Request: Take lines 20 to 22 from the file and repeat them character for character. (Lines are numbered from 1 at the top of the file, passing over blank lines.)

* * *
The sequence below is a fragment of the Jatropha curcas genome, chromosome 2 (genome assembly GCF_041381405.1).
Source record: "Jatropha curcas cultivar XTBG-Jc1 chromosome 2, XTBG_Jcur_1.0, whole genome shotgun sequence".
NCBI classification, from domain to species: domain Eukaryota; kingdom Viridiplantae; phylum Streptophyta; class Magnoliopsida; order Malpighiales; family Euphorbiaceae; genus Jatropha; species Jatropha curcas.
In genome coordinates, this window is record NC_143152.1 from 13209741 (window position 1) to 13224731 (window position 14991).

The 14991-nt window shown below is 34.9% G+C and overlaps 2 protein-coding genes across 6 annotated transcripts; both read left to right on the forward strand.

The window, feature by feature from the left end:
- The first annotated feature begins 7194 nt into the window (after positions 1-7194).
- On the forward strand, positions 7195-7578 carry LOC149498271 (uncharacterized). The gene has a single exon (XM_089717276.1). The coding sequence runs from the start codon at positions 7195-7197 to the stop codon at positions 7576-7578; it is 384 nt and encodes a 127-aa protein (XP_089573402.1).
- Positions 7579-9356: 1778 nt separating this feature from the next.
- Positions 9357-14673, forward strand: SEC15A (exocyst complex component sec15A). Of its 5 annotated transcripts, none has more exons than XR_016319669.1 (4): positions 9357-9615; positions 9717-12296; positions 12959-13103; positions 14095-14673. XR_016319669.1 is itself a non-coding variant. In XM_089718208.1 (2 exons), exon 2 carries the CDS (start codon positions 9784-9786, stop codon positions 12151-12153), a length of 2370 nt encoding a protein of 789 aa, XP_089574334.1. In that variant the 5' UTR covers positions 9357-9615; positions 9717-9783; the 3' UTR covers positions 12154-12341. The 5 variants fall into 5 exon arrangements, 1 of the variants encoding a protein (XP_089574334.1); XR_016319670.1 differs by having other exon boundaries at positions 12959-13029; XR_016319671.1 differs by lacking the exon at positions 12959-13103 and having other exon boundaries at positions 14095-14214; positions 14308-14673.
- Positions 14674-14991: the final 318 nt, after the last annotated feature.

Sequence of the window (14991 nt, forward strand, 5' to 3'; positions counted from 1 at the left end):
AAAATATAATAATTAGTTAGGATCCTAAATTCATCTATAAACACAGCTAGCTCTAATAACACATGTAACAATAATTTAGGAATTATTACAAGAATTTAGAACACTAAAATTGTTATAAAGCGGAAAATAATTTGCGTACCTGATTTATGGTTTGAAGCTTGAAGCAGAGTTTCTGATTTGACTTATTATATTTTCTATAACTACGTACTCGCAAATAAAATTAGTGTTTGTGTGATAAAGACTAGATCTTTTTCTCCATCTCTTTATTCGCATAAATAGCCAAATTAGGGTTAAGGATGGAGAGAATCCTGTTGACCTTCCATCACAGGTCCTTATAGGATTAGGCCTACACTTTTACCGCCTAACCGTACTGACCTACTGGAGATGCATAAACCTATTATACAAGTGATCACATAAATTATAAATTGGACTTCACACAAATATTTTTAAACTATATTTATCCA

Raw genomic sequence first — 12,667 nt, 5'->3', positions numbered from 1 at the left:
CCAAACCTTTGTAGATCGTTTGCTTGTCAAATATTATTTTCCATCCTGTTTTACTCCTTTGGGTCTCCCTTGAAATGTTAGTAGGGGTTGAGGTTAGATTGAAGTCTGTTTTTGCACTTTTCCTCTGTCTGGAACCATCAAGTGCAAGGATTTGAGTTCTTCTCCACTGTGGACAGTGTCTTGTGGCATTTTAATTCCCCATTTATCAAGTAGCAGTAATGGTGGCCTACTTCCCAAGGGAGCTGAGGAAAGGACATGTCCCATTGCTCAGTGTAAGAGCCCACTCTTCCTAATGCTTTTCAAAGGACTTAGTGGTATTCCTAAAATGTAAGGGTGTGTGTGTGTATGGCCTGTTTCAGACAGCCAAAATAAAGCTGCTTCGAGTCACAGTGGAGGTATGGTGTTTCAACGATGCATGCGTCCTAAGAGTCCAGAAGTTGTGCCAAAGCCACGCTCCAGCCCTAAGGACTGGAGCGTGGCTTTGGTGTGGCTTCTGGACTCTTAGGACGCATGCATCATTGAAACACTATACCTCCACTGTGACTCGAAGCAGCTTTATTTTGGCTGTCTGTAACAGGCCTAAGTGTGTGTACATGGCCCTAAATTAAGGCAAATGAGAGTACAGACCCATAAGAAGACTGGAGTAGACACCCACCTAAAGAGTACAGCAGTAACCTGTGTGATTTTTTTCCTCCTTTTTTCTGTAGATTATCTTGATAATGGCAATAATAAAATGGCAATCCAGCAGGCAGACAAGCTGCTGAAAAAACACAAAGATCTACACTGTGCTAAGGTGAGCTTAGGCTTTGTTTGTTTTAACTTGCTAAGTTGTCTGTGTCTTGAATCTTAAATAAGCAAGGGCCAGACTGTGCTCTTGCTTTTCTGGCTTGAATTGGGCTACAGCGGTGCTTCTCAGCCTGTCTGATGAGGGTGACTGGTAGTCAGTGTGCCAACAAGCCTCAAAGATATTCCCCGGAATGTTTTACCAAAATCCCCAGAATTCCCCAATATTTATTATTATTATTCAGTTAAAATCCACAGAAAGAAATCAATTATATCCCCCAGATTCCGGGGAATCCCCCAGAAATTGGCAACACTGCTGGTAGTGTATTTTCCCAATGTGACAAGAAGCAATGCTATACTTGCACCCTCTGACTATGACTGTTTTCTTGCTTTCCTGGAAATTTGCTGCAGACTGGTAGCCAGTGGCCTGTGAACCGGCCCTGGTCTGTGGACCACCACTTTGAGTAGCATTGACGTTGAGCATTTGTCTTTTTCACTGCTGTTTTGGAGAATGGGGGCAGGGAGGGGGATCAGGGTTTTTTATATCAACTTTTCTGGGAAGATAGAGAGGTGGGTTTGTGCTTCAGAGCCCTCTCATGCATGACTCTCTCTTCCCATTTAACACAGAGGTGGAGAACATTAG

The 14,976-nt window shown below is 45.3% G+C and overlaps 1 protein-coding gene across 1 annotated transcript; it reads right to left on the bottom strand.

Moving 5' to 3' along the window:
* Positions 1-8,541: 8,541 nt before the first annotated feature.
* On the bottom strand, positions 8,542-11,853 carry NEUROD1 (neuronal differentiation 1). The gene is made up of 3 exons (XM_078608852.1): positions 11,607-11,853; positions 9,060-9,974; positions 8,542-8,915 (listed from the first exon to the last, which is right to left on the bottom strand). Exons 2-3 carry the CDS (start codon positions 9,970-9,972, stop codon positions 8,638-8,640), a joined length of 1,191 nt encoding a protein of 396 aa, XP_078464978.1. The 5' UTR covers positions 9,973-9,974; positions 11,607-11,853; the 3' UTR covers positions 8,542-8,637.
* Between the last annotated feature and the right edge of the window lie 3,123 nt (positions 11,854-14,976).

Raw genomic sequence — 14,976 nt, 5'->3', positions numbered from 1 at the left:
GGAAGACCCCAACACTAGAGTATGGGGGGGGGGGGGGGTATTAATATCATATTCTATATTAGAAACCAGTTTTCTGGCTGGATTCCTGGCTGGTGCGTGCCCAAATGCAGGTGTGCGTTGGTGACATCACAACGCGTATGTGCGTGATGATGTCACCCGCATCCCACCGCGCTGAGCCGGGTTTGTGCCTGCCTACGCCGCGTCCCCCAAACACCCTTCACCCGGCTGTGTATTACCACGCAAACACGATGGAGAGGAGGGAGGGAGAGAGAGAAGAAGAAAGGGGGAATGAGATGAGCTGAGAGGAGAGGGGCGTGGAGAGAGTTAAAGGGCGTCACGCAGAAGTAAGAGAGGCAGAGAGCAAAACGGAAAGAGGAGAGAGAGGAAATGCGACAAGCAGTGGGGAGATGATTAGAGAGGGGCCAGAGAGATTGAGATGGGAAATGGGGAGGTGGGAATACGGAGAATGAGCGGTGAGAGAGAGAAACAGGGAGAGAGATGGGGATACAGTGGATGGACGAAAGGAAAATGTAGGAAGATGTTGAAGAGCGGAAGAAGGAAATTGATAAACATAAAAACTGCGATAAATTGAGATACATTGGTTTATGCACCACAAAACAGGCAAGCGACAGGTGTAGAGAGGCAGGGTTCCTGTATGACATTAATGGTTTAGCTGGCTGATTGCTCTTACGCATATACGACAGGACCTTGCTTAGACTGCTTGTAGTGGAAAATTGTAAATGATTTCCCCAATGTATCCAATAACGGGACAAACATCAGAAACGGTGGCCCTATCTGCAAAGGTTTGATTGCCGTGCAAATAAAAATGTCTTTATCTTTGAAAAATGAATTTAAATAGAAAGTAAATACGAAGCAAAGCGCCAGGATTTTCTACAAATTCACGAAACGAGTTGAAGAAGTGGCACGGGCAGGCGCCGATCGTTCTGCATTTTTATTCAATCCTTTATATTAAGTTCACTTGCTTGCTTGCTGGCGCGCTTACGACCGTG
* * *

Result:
* Between the last annotated feature and the right edge of the window lie 3,123 nt (positions 11,854-14,976).

Raw genomic sequence — 14,976 nt, 5'->3', positions numbered from 1 at the left:
GGAAGACCCCAACACTAGAGTATGGGGGGGGGGGGGGGTATTAATATCATATTCTATATTAGAAACCAGTTTTCTGGCTGGATTCCTGGCTGGTGCGTGCCCAAATGCAGGTGTGCGTTGGTGACATCACAACGCGTATGTGCGTGATGATGTCACCCGCATCCCACCGCGCTGAGCCGGGTTTGTGCCTGCCTACGCCGCGTCCCCCAAACACCCTTCACCCGGCTGTGTATTACCACGCAAACACGATGGAGAGGAGGGAGGGAGAGAGAGAAGAAGAAAGGGGGAATGAGATGAGCTGAGAGGAGAGGGGCGTGGAGAGAGTTAAAGGGCGTCACGCAGAAGTAAGAGAGGCAGAGAGCAAAACGGAAAGAGGAGAGAGAGGAAATGCGACAAGCAGTGGGGAGATGATTAGAGAGGGGCCAGAGAGATTGAGATGGGAAATGGGGAGGTGGGAATACGGAGAATGAGCGGTGAGAGAGAGAAACAGGGAGAGAGATGGGGATACAGTGGATGGACGAAAGGAAAATGTAGGAAGATGTTGAAGAGCGGAAGAAGGAAATTGATAAACATAAAAACTGCGATAAATTGAGATACATTGGTTTATGCACCACAAAACAGGCAAGCGACAGGTGTAGAGAGGCAGGGTTCCTGTATGACATTAATGGTTTAGCTGGCTGATTGCTCTTACGCATATACGACAGGACCTTGCTTAGACTGCTTGTAGTGGAAAATTGTAAATGATTTCCCCAATGTATCCAATAACGGGACAAACATCAGAAACGGTGGCCCTATCTGCAAAGGTTTGATTGCCGTGCAAATAAAAATGTCTTTATCTTTGAAAAATGAATTTAAATAGAAAGTAAATACGAAGCAAAGCGCCAGGATTTTCTACAAATTCACGAAACGAGTTGAAGAAGTGGCACGGGCAGGCGCCGATCGTTCTGCATTTTTATTCAATCCTTTATATTAAGTTCACTTGCTTGCTTGCTGGCGCGCTTACGACCGTG